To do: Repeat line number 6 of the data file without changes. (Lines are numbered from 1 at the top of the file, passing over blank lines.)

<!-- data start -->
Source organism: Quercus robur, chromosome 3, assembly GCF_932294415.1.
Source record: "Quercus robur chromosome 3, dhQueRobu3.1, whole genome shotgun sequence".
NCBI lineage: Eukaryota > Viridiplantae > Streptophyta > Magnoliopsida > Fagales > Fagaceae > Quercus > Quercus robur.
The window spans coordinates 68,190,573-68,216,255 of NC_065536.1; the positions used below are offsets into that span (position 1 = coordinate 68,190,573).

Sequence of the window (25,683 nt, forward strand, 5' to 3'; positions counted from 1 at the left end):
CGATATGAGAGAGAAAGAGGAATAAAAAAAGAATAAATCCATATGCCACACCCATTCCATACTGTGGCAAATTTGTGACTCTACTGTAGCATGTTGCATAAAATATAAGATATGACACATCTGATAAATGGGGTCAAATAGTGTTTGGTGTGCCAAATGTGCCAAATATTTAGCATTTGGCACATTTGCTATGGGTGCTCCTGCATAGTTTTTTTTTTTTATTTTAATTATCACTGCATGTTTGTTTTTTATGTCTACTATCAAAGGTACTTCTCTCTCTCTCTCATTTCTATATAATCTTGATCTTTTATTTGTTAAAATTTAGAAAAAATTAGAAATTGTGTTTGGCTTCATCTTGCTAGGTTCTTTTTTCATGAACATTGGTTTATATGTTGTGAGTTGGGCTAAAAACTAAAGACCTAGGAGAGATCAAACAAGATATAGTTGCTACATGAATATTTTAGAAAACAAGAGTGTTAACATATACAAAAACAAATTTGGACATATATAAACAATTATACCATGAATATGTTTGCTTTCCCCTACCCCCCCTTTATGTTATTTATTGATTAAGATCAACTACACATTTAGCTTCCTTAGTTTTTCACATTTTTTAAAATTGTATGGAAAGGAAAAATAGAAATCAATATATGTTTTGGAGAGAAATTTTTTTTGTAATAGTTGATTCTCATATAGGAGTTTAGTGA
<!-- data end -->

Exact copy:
CGATATGAGAGAGAAAGAGGAATAAAAAAAGAATAAATCCATATGCCACACCCATTCCATACTGTGGCAAATTTGTGACTCTACTGTAGCATGTTGCATAAAATATAAGATATGACACATCTGATAAATGGGGTCAAATAGTGTTTGGTGTGCCAAATGTGCCAAATATTTAGCATTTGGCACATTTGCTATGGGTGCTCCTGCATAGTTTTTTTTTTTTATTTTAATTATCACTGCATGTTTGTTTTTTATGTCTACTATCAAAGGTACTTCTCTCTCTCTCTCATTTCTATATAATCTTGATCTTTTATTTGTTAAAATTTAGAAAAAATTAGAAATTGTGTTTGGCTTCATCTTGCTAGGTTCTTTTTTCATGAACATTGGTTTATATGTTGTGAGTTGGGCTAAAAACTAAAGACCTAGGAGAGATCAAACAAGATATAGTTGCTACATGAATATTTTAGAAAACAAGAGTGTTAACATATACAAAAACAAATTTGGACATATATAAACAATTATACCATGAATATGTTTGCTTTCCCCTACCCCCCCTTTATGTTATTTATTGATTAAGATCAACTACACATTTAGCTTCCTTAGTTTTTCACATTTTTTAAAATTGTATGGAAAGGAAAAATAGAAATCAATATATGTTTTGGAGAGAAATTTTTTTTGTAATAGTTGATTCTCATATAGGAGTTTAGTGA